Popular Port Canaveral (Orlando) Shore Excursions
Orlando Theme Parks! If your ship is in port for at least 8 to 10 hours (or if you're overnighting), one of the major appeals of Port Canaveral's location is its proximity to Orlando. See below for must-visit attractions in Orlando.
Near Port Canaveral, you'll find Merritt Island and the Canaveral National Seashore and Merritt Island National Wildlife Refuge. The NASA-owned refuge is home to more endangered species -- such as the Western Indian manatee, Southern bald eagle and Atlantic loggerhead turtle -- than any other refuge in the United States. Visitors can take advantage of a seven-mile auto tour route along Black Point Drive, four hiking trails ranging from 1/4 mile to 5 miles in length, a manatee observation deck and boating and canoeing.
Also on Merritt Island is the Kennedy Space Center (open daily from 9 a.m. to 5:30 p.m.). There are more than enough attractions to fill a full day, but the highlights can be done in half a day if time is short. The maximum access pass allows admission for two consecutive days and also includes admission to the U.S. Astronaut Hall of Fame; its realistic astronaut training simulators allow guests to feel the pressure of four times the force of gravity, take a virtual moonwalk and ride a rover across Mars.
Astronaut Encounter, the center's meet-and-greet program, is held several times daily. The program consists of Q&A sessions, mission briefings and personal stories of space travel, as told by those who have flown in space.
For a low-key beach day, Cocoa Beach, about a 15-minute drive south from Port Canaveral, features a blend of family-friendly activities -- and lots of honky-tonk bars. The center of the action is the Cocoa Beach Pier (401 Meade Avenue, Cocoa Beach), established in 1962. It's a Space Coast historic landmark, featuring four restaurants, four tropical bars, some small boutiques, fishing (rods available for rent) and fantastic views. There's live entertainment daily. It's a favorite spot for watching shuttle launches.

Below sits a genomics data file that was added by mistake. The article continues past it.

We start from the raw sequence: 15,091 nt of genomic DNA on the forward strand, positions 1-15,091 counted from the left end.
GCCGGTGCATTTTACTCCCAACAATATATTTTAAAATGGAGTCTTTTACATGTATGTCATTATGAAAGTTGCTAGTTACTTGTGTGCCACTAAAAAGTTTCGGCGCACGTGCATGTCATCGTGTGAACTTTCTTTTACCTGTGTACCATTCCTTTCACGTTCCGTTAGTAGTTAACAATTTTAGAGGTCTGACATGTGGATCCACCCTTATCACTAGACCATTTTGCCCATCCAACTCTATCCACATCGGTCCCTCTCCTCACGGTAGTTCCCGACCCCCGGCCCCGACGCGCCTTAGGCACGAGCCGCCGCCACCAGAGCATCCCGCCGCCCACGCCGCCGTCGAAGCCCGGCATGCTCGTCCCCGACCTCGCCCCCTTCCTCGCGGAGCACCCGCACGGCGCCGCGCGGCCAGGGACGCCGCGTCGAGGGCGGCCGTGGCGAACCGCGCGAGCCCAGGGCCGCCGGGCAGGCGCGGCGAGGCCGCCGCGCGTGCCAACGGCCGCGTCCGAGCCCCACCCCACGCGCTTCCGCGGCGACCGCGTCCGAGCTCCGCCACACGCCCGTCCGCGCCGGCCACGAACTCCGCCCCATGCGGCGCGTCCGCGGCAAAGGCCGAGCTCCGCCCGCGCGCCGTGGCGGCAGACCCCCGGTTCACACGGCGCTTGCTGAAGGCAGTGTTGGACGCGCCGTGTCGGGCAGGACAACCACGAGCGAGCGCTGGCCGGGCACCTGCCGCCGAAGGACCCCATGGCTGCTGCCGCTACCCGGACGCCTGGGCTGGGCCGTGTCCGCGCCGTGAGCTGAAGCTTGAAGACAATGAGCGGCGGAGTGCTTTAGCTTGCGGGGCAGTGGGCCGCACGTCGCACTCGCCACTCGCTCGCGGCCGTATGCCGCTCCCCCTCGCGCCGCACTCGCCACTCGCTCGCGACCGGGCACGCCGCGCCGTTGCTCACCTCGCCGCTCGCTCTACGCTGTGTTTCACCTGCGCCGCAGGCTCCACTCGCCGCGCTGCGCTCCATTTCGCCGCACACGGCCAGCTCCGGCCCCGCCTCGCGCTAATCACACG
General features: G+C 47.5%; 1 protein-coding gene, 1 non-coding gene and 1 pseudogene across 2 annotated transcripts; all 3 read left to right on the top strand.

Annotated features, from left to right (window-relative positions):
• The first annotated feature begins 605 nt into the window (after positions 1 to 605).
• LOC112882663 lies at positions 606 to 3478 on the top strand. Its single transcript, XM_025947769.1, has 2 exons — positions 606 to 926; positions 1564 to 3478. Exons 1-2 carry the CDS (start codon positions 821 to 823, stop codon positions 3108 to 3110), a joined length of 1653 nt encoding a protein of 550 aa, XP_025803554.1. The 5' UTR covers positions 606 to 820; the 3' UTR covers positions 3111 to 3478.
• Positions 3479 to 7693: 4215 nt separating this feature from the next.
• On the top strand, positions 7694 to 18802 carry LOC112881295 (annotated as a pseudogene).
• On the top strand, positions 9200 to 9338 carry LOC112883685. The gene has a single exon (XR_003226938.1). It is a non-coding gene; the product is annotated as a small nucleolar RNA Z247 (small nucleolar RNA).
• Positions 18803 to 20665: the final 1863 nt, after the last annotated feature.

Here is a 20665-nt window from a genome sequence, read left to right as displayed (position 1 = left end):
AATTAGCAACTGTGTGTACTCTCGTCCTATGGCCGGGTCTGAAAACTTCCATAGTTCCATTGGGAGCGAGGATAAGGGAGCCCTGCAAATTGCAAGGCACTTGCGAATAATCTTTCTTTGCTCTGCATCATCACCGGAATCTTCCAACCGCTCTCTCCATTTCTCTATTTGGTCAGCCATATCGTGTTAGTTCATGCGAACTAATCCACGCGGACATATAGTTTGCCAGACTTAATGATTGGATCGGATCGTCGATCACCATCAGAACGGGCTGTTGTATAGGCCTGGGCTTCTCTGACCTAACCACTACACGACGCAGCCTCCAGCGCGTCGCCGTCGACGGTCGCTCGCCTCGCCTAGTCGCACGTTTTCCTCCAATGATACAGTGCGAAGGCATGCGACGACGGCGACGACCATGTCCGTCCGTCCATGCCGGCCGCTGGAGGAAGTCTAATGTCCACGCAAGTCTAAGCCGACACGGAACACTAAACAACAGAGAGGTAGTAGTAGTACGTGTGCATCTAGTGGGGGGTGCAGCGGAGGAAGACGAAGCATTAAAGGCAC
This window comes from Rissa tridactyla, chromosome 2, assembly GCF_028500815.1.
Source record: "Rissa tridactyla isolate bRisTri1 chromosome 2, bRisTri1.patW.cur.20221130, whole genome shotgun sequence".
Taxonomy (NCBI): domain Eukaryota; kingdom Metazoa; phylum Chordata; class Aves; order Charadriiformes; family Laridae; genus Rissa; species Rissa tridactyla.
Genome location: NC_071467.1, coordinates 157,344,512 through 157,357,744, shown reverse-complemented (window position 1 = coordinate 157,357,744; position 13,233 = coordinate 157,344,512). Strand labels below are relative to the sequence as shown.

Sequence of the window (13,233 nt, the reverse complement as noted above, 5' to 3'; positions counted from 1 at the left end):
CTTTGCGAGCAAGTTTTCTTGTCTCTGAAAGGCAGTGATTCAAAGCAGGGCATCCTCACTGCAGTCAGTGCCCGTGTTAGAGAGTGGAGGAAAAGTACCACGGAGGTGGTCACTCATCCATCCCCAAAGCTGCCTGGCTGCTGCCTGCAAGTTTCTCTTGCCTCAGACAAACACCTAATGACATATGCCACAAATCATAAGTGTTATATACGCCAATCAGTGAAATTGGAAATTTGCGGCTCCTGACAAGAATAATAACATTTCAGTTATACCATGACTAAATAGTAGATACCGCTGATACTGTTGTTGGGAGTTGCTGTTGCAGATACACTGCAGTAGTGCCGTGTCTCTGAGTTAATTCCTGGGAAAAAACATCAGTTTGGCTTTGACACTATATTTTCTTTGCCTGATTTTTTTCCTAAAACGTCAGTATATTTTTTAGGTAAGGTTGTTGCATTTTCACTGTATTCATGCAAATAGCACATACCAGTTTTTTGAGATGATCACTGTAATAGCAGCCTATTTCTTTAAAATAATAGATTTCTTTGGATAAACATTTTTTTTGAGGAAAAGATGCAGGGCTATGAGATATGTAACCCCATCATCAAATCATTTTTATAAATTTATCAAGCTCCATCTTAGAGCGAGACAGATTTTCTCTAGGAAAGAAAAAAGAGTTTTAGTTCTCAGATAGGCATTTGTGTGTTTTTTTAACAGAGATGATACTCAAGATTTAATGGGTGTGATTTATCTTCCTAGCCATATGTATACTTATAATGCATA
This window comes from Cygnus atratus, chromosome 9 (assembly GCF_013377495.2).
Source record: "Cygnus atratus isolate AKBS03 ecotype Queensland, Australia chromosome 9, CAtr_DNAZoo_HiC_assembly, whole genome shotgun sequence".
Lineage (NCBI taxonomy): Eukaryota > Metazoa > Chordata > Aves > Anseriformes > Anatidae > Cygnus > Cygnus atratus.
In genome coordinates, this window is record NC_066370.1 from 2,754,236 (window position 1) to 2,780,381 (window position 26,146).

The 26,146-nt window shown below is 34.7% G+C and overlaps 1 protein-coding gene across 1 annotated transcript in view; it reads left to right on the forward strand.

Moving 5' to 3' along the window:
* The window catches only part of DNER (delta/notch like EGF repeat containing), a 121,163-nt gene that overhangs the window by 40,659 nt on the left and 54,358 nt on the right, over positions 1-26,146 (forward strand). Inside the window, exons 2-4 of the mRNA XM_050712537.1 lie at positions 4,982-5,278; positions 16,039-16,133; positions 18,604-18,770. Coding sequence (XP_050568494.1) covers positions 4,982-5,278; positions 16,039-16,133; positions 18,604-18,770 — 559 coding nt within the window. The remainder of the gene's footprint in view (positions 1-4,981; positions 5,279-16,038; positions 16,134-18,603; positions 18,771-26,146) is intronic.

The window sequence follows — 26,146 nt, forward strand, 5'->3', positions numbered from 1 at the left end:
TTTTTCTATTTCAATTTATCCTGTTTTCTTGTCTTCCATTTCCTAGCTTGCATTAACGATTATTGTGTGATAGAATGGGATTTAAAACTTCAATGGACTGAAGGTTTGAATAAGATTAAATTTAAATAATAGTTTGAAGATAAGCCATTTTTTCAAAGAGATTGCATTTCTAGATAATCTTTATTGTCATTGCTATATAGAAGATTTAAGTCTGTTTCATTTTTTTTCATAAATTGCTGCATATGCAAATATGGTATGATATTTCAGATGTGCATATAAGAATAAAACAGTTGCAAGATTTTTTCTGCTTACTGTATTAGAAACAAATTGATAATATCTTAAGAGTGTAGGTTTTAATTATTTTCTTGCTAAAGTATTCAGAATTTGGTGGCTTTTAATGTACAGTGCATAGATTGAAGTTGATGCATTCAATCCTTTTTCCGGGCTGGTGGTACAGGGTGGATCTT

About a half-mile hike south is the Ron Jon Surf Shop (Cocoa Beach at the intersection of Highway 520 and A1A); it's a fantastic destination for more than just surf gear -- check out bathing suits, casual wear, sunglasses, sandals, flip-flops and even home accessories. Open 24 hours, the store is massive -- spread out over a half-million feet on two floors.
Space Coast Nature Tours (451 Marina Road, Dock A, Slip 23, Titusville; 321-267-4551) 90-minute tours operate at 10:30 a.m. and 1:30 p.m. daily. Try a cruise on the electric-powered, 49-seat Skimmer to assure a quiet cruise on the Indian River Lagoon, where manatees and dolphins play.
Island Boat Lines (321-454-7414) offers two-hour, daily eco-tours (10 a.m. and 2 p.m.) on pontoon boats. Also featured are Sunday trips (3 p.m. to 6 p.m.) through the Locks of Port Canaveral, offering up-close views of cruise and naval ships, a submarine base, Space Lab and U.S. Coast Guard Station.
The American Police Hall of Fame & Museum (6350 Horizon Drive, Titusville; 321-264-0911) is just west of the gates to the Kennedy Space Center and across from the Astronaut Hall of Fame. Daily, from 10 a.m. to 6 p.m., you can sit in an electric chair or check out crime scenes and exhibits of infamous crimes throughout history. Children can take a peek at the Robocop and police uniform dress-up area, visit a badge-making station and sit on a real police motorcycle.
Established in the 1800's in the center of the famed Indian River citrus region, historic Cocoa Village offers a taste of old Florida. Many of the buildings, including the 1924 Cocoa Village Playhouse, are listed in the National Register of Historic Places; the 1885 S. F. Travis Hardware Store is actually the oldest business on the Atlantic Coast -- from Jacksonville to Key West -- and is still operated by the original family. A variety of boutiques and shops lines the streets of the five-block district. Note: Cocoa Village is not located in Cocoa Beach.
First-timers to Orlando, who have the opportunity to visit only one park, should go to Magic Kingdom at Walt Disney World. The park that started it all back in 1971, Magic Kingdom is the flagship of the 30,000-acre Walt Disney World property. It is divided into seven sections with attractions for all ages: Main Street U.S.A., Adventureland, Frontierland, Liberty Square, Mickey's Toontown Fair, Fantasyland and Tomorrowland. For more information on Magic Kingdom, visit FamilyVacationCritic.com/magic-kingdom-family-vacation/dfv/.